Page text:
St Johns Commitment: Thank you for openly and thoughtfully considering the project, and for being some of the very first people to recognise its potential. This is very rare in a space I have found to be pretty sheepish (both in the way people and entities follow one another, and are overly adverse to measured risk). St Johns has committed to investing 15 NZD over 3 years. It is a real milestone and I cannot thank you all enough. 
Club member Simon Jones took the floor to tell our guests about Sam Lucas and his Onja project.  We can report that Simon's presentation generated some strong interest and comments from special visitor John Hewko (General Secretary of Rotary International and The Rotary Foundationand some of the other influential Rotarians.
Hi All
Since the last update almost two months ago now I have been stuck in Antananarivo, the capital city, mainly waiting for information from the government.  It's been a little frustrating but has also given me a chance to work on many of the smaller things that I have not got around to doing. 
Key Progress: 
  • Hiang, one of our former web teachers in NZ has improved our website onja.org so that we can now accept donations.  This was much more work than I anticipated and Hiang did a great job.  She is a computer science graduate currently looking for a job in IT in case anyone knows of any openings!
I recently spent five weeks in the San Francisco Bay Area (which includes Silicon Valley). As you will know, this is a spot renowned for its technology innovation/startups. It was more-or-less the same price for me to travel to Madagascar via San Francisco, compared with flying directly to Madagascar and with a friends couch to crash on, I figured I might as well make the most of the opportunity to talk with some foundations and wealthy individuals.  I am now in Madagascar, and have been here for about one week.
Key Progress: 
  • I, Faso and Fita (two Malagasy friends involved in Onja) met with Mr Dimitris Skourtelis, the president of the 'Rotary Club Antananarivo Ivandry', a very well respected club in Madagascar. Mr Skourtelis very quickly understood the potential Onja has to create rapid and large scale opportunity not only in Madagascar but throughout Africa and immediately offered his club to act as the Host Sponsor for our project - an offer we are absolutely honored to receive. We also attended a club meeting last night and were very well received by the club. They are very impressive, managing several large projects, and has extensive experience with International Rotary Grants.
‘Onja’ as an organisation is committed to unlocking opportunity to the world’s poor on an unprecedented scale.  Onja is a social enterprise empowering gifted students to code their way out of poverty – Highly intelligent teenagers from extremely poor communities learn to code, increase their earning power by a factor of 25, and later pay forward education...
Ben Lucas is the Founder of Onja and joined St Johns Rotary recently.  He spoke of his vision and the club also became a supporter of this and is exploring whether a Rotary Foundation Global Grant is possible.  The following is a copy of two recent emails that provide the club with an update:
This is a small update for Rotary members to track Onja's progress. I intend to send one out every few months, detailing our progress and key challenges.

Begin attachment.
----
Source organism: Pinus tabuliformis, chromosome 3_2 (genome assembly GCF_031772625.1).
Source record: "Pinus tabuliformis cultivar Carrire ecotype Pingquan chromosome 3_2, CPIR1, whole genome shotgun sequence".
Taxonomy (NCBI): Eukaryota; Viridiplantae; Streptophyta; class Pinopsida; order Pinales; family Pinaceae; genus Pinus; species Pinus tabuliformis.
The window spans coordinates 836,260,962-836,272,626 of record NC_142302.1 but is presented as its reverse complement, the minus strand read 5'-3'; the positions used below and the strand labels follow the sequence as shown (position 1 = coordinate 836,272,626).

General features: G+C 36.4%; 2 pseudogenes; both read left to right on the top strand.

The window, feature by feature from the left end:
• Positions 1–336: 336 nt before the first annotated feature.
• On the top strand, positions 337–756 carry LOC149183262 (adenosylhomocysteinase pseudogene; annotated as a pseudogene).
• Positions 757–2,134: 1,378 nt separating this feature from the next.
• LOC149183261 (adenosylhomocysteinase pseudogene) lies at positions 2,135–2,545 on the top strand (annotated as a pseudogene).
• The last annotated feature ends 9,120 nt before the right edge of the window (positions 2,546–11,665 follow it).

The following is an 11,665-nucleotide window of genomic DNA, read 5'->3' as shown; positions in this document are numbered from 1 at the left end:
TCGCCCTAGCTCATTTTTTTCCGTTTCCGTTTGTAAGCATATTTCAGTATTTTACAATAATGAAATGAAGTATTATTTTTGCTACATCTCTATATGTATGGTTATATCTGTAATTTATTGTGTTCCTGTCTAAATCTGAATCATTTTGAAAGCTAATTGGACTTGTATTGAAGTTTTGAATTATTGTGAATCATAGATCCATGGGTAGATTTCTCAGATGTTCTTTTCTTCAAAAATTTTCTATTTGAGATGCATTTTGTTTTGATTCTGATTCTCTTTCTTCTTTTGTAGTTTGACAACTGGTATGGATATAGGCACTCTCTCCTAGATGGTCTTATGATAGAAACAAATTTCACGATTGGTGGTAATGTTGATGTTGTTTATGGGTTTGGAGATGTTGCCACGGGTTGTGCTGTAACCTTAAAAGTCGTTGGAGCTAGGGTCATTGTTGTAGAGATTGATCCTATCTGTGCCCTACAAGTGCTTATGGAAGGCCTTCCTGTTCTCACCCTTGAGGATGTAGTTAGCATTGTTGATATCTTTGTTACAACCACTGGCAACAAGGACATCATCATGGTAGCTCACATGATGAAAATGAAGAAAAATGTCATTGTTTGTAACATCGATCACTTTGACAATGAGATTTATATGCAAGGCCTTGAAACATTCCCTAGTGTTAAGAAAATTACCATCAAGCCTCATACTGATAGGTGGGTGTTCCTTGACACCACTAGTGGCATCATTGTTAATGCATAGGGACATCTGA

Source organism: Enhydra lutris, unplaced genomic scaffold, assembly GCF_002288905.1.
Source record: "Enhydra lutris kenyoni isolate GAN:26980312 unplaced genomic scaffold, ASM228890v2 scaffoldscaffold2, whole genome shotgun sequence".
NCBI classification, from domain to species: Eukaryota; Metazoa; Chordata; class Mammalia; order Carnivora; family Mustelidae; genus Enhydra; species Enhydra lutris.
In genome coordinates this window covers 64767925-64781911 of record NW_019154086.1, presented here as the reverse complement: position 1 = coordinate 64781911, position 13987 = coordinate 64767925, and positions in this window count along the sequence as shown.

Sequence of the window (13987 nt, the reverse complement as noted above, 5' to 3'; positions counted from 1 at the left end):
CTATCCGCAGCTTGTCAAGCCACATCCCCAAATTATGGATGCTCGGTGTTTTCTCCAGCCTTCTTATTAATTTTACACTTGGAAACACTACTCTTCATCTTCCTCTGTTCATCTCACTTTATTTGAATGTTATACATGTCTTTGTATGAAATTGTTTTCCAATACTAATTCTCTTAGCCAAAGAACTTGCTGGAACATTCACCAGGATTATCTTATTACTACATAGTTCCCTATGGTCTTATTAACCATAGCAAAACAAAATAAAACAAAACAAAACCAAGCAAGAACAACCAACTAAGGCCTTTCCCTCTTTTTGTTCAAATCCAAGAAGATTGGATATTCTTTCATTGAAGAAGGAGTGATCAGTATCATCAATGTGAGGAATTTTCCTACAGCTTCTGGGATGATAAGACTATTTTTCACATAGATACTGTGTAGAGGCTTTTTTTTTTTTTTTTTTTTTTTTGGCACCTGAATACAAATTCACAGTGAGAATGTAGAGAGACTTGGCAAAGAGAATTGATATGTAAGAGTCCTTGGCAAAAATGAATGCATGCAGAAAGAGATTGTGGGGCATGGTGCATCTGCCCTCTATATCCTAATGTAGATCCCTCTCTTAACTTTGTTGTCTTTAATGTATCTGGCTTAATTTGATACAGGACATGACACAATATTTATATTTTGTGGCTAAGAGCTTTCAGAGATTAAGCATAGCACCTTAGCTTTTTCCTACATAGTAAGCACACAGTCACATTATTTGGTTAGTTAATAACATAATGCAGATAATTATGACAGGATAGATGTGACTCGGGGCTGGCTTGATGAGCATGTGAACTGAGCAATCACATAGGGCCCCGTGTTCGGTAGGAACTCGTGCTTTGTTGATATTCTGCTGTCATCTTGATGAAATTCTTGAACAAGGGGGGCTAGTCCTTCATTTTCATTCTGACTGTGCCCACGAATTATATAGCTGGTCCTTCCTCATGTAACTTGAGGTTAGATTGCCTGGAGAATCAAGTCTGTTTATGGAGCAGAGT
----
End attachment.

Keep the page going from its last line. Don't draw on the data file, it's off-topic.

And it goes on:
Key Progress: 
  • I presented at 5 rotary clubs in New Zealand over the past couple of months, and am now a member of the st Johns club! 
  • We are now working towards an international rotary grant through the st Johns club. Rotary New Market have quite extensive experience in creating international grants and have indicated their willingness to help out where needed. 
  • I spoke about Onja at my local church too, and a professional videographer who heard me speak offered to help. He made a this short video to supplement the crowdfunding video: https://vimeo.com/209855616
  • We've almost completed a 25 page proposal that we can serve as a base for the international grant proposal, and for information for donors.
  • I had a little bit of time off in New Zealand, and managed to go surfing once a week or so!
Key Challenges: 
  • I've just landed in San Francisco, the idea being to continue fundraising here. I'm hoping to speak at rotary clubs and also talk with companies, and individual donors. I have very little in the way of connections to kick this process off. Simon Jones is working on a connection through rotary, but if anyone else has any personal connections to rotarians, or other people around San Francisco who might just be a lead to something then please let me know!
Many thanks to you all, 
Sam is a clever, qualified engineer who is focussed and passionate about supporting disadvantaged young people in Madagascar. Sam is the founder of Onja (translated as ‘waves’ in the Madagascar language of Malagasy),a non-profit organisation that teaches English and computer programming to Madagascar's high achieving, disadvantaged young people then offers them outsourcing work. Sam had previously volunteered as an English teacher in Cambodia five years ago and saw no employment opportunities for young people.  One year after this, Sam and two former students and Sam’s friends set up web sites for the international market. 
So why Madagascar? The country is twice the size of New Zealand with 22 million people with 92% of the population living in extreme poverty.  The country has low costs and good internet meaning it is reliable and affordable.  Sam lived in a rural Malagasy village for a year and now speaks Malagasy.